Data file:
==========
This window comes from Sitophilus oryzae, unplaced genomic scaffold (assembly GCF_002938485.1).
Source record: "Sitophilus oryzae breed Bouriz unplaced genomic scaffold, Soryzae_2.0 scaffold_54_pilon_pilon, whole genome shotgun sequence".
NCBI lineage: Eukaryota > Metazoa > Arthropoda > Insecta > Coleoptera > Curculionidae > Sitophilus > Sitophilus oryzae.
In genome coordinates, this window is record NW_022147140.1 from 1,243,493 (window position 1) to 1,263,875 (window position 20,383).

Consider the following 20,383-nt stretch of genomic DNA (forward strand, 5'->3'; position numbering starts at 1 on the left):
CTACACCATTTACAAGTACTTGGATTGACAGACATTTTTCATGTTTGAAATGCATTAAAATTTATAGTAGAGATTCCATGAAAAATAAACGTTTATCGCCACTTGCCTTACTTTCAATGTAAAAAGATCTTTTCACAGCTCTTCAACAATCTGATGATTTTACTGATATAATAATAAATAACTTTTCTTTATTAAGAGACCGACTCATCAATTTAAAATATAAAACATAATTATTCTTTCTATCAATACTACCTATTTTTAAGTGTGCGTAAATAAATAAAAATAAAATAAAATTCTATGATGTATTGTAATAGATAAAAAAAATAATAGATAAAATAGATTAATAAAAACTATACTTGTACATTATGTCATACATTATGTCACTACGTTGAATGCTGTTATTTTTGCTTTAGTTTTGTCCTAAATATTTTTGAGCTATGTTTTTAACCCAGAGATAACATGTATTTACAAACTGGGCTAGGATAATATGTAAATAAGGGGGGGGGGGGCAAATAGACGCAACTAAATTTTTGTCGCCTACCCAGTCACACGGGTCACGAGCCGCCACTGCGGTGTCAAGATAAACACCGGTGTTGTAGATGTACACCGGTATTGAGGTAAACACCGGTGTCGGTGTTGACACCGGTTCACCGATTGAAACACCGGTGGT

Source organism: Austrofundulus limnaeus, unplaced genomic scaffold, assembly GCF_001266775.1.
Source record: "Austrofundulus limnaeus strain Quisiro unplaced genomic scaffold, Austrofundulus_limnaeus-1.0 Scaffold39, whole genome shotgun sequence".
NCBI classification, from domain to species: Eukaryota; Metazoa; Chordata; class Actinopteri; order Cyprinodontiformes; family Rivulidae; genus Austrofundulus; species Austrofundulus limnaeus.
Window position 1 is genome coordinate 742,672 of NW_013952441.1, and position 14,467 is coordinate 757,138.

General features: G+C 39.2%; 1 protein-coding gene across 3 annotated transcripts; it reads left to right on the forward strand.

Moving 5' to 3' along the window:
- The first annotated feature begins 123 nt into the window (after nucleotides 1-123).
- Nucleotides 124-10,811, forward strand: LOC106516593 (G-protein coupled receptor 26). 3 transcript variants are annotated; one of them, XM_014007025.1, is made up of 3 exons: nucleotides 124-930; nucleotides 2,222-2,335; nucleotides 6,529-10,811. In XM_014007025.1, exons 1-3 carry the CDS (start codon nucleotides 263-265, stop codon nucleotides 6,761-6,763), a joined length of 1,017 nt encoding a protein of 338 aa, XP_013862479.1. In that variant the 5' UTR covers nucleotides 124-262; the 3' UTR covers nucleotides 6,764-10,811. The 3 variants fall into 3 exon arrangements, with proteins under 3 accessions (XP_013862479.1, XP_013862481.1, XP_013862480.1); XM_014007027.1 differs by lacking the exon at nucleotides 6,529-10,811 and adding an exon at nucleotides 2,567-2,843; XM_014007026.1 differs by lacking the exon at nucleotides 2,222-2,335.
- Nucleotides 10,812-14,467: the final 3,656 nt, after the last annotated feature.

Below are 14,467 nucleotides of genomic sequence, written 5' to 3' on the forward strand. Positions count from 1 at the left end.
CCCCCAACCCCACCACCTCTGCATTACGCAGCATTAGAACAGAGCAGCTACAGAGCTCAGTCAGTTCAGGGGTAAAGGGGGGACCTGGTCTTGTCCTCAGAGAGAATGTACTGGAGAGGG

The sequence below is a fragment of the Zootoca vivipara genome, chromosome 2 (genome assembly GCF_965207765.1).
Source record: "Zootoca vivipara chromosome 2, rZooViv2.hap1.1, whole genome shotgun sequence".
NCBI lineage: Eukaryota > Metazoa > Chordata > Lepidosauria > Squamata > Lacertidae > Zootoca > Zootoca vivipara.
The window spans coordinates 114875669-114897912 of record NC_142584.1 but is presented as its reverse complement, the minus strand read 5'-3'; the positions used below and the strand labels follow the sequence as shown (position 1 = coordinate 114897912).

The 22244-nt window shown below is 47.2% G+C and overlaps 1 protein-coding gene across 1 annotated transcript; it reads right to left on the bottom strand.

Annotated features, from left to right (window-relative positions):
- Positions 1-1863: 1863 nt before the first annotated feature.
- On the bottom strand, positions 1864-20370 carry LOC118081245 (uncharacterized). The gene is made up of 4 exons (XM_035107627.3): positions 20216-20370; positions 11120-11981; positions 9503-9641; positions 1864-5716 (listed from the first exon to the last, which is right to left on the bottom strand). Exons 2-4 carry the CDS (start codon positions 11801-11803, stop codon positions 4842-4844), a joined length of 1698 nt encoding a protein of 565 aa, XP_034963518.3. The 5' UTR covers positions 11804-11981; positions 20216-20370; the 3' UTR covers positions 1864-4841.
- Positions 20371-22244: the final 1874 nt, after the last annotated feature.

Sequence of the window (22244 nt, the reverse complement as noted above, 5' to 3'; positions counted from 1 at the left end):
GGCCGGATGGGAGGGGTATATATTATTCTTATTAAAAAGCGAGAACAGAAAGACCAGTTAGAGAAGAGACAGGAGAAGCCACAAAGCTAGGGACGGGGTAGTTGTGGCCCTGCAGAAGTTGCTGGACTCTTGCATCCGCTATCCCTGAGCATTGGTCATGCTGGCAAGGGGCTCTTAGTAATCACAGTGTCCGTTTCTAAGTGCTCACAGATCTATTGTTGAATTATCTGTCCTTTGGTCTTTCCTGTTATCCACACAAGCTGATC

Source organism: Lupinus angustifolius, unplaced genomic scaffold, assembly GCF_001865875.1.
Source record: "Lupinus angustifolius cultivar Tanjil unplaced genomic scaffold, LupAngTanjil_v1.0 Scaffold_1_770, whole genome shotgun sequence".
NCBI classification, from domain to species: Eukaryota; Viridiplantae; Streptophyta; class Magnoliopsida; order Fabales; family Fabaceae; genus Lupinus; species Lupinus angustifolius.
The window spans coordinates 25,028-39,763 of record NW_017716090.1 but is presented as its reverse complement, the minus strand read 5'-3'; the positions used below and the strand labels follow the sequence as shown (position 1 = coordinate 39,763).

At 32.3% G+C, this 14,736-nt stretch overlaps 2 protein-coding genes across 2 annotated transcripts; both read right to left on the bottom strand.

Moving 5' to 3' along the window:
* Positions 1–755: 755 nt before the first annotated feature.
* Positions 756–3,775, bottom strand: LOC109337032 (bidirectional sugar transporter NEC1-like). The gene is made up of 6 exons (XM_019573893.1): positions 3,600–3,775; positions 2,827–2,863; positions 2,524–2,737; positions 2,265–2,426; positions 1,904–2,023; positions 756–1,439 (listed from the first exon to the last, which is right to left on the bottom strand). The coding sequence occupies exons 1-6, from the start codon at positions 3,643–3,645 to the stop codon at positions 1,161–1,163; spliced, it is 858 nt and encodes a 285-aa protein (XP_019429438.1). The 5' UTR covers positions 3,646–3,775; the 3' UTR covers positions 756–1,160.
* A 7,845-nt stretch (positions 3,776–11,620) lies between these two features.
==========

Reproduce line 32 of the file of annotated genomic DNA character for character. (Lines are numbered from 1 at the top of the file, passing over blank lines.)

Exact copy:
The window spans coordinates 25,028-39,763 of record NW_017716090.1 but is presented as its reverse complement, the minus strand read 5'-3'; the positions used below and the strand labels follow the sequence as shown (position 1 = coordinate 39,763).